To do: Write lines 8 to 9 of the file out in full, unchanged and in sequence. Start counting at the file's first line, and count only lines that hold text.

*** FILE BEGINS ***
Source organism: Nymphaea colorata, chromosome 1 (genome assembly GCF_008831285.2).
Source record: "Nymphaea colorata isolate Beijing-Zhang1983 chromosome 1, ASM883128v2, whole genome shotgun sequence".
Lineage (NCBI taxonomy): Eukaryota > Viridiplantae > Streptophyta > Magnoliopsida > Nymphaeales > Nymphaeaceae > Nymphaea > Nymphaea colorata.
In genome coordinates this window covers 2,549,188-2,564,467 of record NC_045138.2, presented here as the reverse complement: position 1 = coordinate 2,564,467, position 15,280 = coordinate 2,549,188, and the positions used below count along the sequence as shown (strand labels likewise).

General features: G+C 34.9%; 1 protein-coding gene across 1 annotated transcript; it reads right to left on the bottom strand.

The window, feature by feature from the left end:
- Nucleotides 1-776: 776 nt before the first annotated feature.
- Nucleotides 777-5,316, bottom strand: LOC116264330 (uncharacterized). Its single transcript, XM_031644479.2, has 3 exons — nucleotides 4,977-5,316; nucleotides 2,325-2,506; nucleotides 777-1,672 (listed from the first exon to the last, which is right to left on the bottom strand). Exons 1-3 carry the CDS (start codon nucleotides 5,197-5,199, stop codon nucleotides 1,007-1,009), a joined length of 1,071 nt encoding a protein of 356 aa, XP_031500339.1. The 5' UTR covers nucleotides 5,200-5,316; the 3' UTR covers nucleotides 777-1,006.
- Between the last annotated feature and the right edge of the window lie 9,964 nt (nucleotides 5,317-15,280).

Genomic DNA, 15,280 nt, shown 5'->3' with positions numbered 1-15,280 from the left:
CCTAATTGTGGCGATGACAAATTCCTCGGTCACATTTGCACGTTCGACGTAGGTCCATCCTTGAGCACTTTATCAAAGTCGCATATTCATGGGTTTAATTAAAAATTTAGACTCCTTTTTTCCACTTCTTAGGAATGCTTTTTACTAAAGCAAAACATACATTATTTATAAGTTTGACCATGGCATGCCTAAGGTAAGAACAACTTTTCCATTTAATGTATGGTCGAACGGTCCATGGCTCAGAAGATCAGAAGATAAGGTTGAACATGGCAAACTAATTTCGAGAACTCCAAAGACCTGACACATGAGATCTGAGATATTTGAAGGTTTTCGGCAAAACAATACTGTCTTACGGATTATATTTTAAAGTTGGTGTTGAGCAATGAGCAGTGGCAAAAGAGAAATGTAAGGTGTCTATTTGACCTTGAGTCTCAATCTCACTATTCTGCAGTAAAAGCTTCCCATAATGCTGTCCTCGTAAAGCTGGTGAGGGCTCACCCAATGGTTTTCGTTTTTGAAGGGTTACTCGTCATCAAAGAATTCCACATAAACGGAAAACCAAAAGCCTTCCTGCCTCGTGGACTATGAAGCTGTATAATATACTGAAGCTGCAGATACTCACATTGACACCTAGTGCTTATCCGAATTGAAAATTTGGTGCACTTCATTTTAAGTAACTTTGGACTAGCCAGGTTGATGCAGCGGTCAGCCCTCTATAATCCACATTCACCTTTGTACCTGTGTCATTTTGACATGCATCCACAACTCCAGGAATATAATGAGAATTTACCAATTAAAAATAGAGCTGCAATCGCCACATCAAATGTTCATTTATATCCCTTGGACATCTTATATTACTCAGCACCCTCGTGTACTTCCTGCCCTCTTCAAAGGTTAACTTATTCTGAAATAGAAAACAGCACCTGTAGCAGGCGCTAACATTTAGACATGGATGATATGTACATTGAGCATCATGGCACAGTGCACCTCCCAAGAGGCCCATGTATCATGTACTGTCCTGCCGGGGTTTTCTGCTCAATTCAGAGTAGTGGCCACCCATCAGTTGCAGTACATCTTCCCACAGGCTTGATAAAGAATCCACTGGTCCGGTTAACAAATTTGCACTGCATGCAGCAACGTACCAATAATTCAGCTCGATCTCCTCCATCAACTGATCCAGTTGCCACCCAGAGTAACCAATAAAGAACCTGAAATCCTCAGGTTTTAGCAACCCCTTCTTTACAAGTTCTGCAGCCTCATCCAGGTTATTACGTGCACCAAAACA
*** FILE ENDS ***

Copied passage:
- Nucleotides 777-5,316, bottom strand: LOC116264330 (uncharacterized). Its single transcript, XM_031644479.2, has 3 exons — nucleotides 4,977-5,316; nucleotides 2,325-2,506; nucleotides 777-1,672 (listed from the first exon to the last, which is right to left on the bottom strand). Exons 1-3 carry the CDS (start codon nucleotides 5,197-5,199, stop codon nucleotides 1,007-1,009), a joined length of 1,071 nt encoding a protein of 356 aa, XP_031500339.1. The 5' UTR covers nucleotides 5,200-5,316; the 3' UTR covers nucleotides 777-1,006.
- Between the last annotated feature and the right edge of the window lie 9,964 nt (nucleotides 5,317-15,280).